In the course of history, great leaders have come and gone, but the ones that are admired the most are those who touched the lives of their constituents the most.  Those who changed the lives of others the most are the ones who served the most with the purest of heart.  By serving, we do not become weak and small, instead our actions bring positive energy capable of influencing others in what we want to achieve.

 Preach by example, and practice before the eyes of the young what you wish them to accept.

Mentor.  St.  La Salle, is not only a great teacher to his pupils, but is likewise a good mentor to his teachers.  Perceiving the teachers’ lack of training, he encouraged them and give practical lessons to them after school hours until they are properly equipped.

Pope Francis has his share of stories of being a good teacher as well.  But the one that stood out the most for me is the account given by Father Renzo De Luca in an interview with L’Osservatore Romano, published last October 2013.  There he recounted his experiences as a seminarian in the early 1980s. At the time, the then Father Bergoglio was rector of the seminary, which is located just outside Buenos Aires.  Seminarians studied Monday through Friday, but instead of free time on Saturday or Sunday, Father Bergoglio had them enter poor neighborhoods.  He said that an education should not only be theoretical, but practical as well.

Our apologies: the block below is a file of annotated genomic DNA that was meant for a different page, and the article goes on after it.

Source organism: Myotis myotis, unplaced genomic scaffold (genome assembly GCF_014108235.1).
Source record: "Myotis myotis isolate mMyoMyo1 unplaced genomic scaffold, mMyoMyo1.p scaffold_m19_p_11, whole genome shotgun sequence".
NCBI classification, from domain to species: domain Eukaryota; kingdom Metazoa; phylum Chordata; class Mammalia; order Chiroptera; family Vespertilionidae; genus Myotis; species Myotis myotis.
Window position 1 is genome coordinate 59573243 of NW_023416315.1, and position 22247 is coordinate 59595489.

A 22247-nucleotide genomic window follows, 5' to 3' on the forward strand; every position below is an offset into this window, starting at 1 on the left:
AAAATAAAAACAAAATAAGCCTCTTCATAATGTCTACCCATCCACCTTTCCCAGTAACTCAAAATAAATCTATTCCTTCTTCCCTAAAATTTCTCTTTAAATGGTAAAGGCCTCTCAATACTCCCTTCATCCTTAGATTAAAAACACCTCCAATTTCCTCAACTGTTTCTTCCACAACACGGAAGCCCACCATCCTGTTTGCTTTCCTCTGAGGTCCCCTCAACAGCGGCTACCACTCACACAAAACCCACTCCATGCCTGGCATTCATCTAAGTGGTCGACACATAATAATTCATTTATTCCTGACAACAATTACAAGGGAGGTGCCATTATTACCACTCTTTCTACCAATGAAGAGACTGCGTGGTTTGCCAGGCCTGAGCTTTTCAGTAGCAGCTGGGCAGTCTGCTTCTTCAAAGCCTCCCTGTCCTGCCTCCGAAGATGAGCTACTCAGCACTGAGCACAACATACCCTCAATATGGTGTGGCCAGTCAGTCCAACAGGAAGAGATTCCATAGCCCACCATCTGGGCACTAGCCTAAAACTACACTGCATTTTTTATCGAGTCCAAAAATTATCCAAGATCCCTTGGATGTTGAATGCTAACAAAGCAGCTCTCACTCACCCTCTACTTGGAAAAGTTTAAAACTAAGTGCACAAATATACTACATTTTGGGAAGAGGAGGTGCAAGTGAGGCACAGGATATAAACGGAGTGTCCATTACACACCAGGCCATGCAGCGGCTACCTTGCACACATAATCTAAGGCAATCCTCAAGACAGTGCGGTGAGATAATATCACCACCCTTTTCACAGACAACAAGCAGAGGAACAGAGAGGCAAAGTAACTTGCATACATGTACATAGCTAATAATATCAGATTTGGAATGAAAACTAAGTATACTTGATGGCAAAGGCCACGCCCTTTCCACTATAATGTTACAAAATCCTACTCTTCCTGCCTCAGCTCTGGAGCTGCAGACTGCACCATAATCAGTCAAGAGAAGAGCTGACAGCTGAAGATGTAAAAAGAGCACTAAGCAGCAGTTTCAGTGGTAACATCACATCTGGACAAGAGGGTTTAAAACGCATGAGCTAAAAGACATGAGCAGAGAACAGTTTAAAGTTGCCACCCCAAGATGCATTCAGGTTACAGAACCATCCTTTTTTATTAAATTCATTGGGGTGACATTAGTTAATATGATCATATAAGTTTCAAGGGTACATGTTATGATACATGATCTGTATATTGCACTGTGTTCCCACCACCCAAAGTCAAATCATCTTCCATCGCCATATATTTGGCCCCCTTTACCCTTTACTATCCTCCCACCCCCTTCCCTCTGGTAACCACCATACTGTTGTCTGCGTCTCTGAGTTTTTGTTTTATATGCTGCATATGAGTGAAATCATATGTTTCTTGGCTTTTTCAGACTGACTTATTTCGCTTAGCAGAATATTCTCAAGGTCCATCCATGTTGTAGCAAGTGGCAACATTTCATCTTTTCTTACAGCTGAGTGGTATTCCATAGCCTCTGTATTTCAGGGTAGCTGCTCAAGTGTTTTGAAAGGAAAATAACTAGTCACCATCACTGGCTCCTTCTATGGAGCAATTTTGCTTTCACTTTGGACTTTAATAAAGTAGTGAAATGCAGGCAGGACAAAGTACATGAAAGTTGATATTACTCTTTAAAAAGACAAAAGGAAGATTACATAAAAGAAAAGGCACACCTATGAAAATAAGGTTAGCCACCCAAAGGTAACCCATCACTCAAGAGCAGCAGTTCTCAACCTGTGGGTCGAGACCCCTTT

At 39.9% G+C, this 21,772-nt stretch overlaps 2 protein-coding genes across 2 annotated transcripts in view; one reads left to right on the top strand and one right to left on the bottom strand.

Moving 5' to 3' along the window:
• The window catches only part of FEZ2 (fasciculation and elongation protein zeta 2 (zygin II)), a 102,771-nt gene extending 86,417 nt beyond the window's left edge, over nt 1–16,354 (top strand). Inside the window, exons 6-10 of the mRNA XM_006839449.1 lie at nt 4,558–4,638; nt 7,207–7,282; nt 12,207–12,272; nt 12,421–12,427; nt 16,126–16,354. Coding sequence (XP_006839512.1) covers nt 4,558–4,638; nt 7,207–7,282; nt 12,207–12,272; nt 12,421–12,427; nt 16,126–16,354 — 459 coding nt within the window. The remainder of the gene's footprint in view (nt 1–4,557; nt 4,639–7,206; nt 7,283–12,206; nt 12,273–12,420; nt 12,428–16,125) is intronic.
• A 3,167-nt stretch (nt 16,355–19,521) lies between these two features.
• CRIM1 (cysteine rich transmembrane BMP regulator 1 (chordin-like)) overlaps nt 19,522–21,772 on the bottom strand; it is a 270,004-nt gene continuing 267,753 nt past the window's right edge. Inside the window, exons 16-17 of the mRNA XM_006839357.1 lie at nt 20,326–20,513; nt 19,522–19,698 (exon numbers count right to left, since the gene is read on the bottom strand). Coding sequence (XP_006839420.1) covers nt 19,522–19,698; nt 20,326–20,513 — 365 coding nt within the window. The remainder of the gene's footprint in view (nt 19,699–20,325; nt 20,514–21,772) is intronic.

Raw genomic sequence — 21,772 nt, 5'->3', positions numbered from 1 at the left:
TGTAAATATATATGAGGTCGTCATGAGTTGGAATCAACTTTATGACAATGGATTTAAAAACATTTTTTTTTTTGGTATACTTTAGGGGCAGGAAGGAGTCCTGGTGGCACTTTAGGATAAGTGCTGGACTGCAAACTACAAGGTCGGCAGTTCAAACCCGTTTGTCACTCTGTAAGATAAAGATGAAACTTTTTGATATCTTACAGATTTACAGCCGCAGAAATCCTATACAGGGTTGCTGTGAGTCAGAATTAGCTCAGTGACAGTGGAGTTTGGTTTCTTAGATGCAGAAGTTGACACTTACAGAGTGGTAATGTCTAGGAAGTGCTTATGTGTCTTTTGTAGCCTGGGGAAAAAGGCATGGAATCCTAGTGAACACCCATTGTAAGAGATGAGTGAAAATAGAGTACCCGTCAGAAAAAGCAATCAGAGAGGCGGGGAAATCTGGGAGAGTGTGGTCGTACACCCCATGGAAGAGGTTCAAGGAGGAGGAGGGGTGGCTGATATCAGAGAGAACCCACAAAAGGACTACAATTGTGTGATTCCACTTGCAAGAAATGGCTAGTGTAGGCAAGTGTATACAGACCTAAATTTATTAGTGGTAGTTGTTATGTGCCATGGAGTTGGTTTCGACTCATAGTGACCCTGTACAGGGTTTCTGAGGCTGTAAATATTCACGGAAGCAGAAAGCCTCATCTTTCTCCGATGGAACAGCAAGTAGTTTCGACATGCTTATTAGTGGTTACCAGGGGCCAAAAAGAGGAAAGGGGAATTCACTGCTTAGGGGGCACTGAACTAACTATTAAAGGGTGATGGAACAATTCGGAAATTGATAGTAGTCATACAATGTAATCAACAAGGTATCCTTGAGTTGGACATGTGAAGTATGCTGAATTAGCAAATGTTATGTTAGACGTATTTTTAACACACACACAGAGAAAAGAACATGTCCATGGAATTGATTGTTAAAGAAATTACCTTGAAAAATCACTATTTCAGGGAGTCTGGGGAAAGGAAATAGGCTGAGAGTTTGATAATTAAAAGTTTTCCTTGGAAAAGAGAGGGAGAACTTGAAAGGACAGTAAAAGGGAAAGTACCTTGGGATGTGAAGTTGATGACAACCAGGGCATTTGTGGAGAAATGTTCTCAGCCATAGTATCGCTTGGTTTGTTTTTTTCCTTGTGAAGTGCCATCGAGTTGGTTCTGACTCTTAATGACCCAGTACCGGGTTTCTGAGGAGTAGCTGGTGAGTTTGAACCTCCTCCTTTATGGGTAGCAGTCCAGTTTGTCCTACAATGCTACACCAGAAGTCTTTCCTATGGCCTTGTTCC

As a mentor-leader, it is not enough that we are always pointing at the right direction, we must also bring guidance and support to make sure that our members are looking in that same direction and are seeing the same picture.  Leadership without proper guidance is like sailing without a compass.

In conclusion, St. La Salle is the epitome of a good leader by being a risk-taker, an innovator, a servant-leader and a mentor throughout his lifetime.  It also has a striking similarity with the ideals and works of our modern-day Church Leader, Pope Francis I.  Though they lived hundreds of years apart, these gentlemen grasped the universal principles of being a good leader – principles that do not change throughout the course of time. If we are to become an effective leader, it is imperative that we center our lives to these beautiful traits and cultivate within our hearts the virtue of putting others ahead of our own interests in all things – in our own fields of work, in our communities, in the Church, and in our families.

References

New Advent, 18 Acts From Pope, Catholic Dialogue, Harvard Leadership Mag, Forbes Whitepaper, NC Register